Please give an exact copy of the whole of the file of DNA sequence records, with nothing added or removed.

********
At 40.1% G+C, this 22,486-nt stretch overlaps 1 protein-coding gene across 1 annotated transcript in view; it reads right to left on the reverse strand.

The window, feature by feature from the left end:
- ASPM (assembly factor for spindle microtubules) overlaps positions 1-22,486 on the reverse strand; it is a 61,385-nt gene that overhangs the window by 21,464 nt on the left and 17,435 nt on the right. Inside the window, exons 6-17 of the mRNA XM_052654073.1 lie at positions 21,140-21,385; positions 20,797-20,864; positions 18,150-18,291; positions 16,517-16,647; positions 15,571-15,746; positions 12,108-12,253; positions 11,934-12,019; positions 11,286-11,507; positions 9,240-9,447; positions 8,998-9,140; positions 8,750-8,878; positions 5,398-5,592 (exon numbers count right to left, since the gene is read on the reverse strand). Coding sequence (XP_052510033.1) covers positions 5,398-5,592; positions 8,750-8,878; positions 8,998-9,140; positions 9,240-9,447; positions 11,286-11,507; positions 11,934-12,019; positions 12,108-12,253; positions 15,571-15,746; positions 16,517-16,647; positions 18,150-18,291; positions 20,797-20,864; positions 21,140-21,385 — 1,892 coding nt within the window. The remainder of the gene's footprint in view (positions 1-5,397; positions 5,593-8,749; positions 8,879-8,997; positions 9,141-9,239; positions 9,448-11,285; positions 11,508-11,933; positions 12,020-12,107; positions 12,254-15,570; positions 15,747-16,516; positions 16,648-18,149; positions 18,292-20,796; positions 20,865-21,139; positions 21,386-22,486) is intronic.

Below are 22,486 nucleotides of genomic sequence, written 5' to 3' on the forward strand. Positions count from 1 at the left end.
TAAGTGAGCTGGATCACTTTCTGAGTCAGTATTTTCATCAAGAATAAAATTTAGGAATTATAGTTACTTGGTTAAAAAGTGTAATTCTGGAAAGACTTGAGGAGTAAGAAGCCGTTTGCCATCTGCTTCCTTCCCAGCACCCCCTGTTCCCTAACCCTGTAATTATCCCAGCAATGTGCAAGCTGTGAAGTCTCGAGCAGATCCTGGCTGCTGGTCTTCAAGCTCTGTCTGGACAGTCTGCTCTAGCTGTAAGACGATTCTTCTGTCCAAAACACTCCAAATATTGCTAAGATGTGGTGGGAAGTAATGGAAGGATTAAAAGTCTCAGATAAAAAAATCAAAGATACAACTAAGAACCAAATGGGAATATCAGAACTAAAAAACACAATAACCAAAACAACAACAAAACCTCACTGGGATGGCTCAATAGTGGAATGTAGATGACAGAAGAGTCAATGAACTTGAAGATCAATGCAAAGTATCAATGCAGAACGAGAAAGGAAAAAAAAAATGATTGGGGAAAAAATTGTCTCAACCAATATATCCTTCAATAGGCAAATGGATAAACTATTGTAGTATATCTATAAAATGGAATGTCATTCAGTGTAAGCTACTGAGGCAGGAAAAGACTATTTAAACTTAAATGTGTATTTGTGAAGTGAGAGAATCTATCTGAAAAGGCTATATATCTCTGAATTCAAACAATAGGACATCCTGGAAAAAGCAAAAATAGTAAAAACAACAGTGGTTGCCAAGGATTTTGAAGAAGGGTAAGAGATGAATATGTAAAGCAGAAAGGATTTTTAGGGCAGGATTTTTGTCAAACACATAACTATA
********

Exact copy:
At 40.1% G+C, this 22,486-nt stretch overlaps 1 protein-coding gene across 1 annotated transcript in view; it reads right to left on the reverse strand.

The window, feature by feature from the left end:
- ASPM (assembly factor for spindle microtubules) overlaps positions 1-22,486 on the reverse strand; it is a 61,385-nt gene that overhangs the window by 21,464 nt on the left and 17,435 nt on the right. Inside the window, exons 6-17 of the mRNA XM_052654073.1 lie at positions 21,140-21,385; positions 20,797-20,864; positions 18,150-18,291; positions 16,517-16,647; positions 15,571-15,746; positions 12,108-12,253; positions 11,934-12,019; positions 11,286-11,507; positions 9,240-9,447; positions 8,998-9,140; positions 8,750-8,878; positions 5,398-5,592 (exon numbers count right to left, since the gene is read on the reverse strand). Coding sequence (XP_052510033.1) covers positions 5,398-5,592; positions 8,750-8,878; positions 8,998-9,140; positions 9,240-9,447; positions 11,286-11,507; positions 11,934-12,019; positions 12,108-12,253; positions 15,571-15,746; positions 16,517-16,647; positions 18,150-18,291; positions 20,797-20,864; positions 21,140-21,385 — 1,892 coding nt within the window. The remainder of the gene's footprint in view (positions 1-5,397; positions 5,593-8,749; positions 8,879-8,997; positions 9,141-9,239; positions 9,448-11,285; positions 11,508-11,933; positions 12,020-12,107; positions 12,254-15,570; positions 15,747-16,516; positions 16,648-18,149; positions 18,292-20,796; positions 20,865-21,139; positions 21,386-22,486) is intronic.

Below are 22,486 nucleotides of genomic sequence, written 5' to 3' on the forward strand. Positions count from 1 at the left end.
TAAGTGAGCTGGATCACTTTCTGAGTCAGTATTTTCATCAAGAATAAAATTTAGGAATTATAGTTACTTGGTTAAAAAGTGTAATTCTGGAAAGACTTGAGGAGTAAGAAGCCGTTTGCCATCTGCTTCCTTCCCAGCACCCCCTGTTCCCTAACCCTGTAATTATCCCAGCAATGTGCAAGCTGTGAAGTCTCGAGCAGATCCTGGCTGCTGGTCTTCAAGCTCTGTCTGGACAGTCTGCTCTAGCTGTAAGACGATTCTTCTGTCCAAAACACTCCAAATATTGCTAAGATGTGGTGGGAAGTAATGGAAGGATTAAAAGTCTCAGATAAAAAAATCAAAGATACAACTAAGAACCAAATGGGAATATCAGAACTAAAAAACACAATAACCAAAACAACAACAAAACCTCACTGGGATGGCTCAATAGTGGAATGTAGATGACAGAAGAGTCAATGAACTTGAAGATCAATGCAAAGTATCAATGCAGAACGAGAAAGGAAAAAAAAAATGATTGGGGAAAAAATTGTCTCAACCAATATATCCTTCAATAGGCAAATGGATAAACTATTGTAGTATATCTATAAAATGGAATGTCATTCAGTGTAAGCTACTGAGGCAGGAAAAGACTATTTAAACTTAAATGTGTATTTGTGAAGTGAGAGAATCTATCTGAAAAGGCTATATATCTCTGAATTCAAACAATAGGACATCCTGGAAAAAGCAAAAATAGTAAAAACAACAGTGGTTGCCAAGGATTTTGAAGAAGGGTAAGAGATGAATATGTAAAGCAGAAAGGATTTTTAGGGCAGGATTTTTGTCAAACACATAACTATA